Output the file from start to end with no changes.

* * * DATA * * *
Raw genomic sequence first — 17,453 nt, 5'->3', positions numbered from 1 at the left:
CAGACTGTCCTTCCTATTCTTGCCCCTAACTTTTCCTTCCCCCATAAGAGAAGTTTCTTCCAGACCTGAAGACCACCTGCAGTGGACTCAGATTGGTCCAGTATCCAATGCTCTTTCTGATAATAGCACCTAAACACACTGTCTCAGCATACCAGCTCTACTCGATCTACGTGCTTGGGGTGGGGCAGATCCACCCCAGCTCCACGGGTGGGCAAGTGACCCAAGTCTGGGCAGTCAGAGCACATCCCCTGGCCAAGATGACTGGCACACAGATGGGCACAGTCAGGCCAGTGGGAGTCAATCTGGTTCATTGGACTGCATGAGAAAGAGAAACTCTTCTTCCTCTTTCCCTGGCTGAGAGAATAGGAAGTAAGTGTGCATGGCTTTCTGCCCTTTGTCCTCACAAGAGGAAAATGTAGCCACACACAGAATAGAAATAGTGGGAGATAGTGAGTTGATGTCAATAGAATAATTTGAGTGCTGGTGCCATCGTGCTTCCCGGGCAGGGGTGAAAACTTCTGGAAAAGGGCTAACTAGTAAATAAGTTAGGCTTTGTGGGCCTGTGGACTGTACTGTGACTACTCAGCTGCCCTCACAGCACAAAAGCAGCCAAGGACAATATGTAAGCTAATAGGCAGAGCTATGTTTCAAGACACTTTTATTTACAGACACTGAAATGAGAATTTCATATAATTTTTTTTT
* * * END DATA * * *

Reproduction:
Raw genomic sequence first — 17,453 nt, 5'->3', positions numbered from 1 at the left:
CAGACTGTCCTTCCTATTCTTGCCCCTAACTTTTCCTTCCCCCATAAGAGAAGTTTCTTCCAGACCTGAAGACCACCTGCAGTGGACTCAGATTGGTCCAGTATCCAATGCTCTTTCTGATAATAGCACCTAAACACACTGTCTCAGCATACCAGCTCTACTCGATCTACGTGCTTGGGGTGGGGCAGATCCACCCCAGCTCCACGGGTGGGCAAGTGACCCAAGTCTGGGCAGTCAGAGCACATCCCCTGGCCAAGATGACTGGCACACAGATGGGCACAGTCAGGCCAGTGGGAGTCAATCTGGTTCATTGGACTGCATGAGAAAGAGAAACTCTTCTTCCTCTTTCCCTGGCTGAGAGAATAGGAAGTAAGTGTGCATGGCTTTCTGCCCTTTGTCCTCACAAGAGGAAAATGTAGCCACACACAGAATAGAAATAGTGGGAGATAGTGAGTTGATGTCAATAGAATAATTTGAGTGCTGGTGCCATCGTGCTTCCCGGGCAGGGGTGAAAACTTCTGGAAAAGGGCTAACTAGTAAATAAGTTAGGCTTTGTGGGCCTGTGGACTGTACTGTGACTACTCAGCTGCCCTCACAGCACAAAAGCAGCCAAGGACAATATGTAAGCTAATAGGCAGAGCTATGTTTCAAGACACTTTTATTTACAGACACTGAAATGAGAATTTCATATAATTTTTTTTT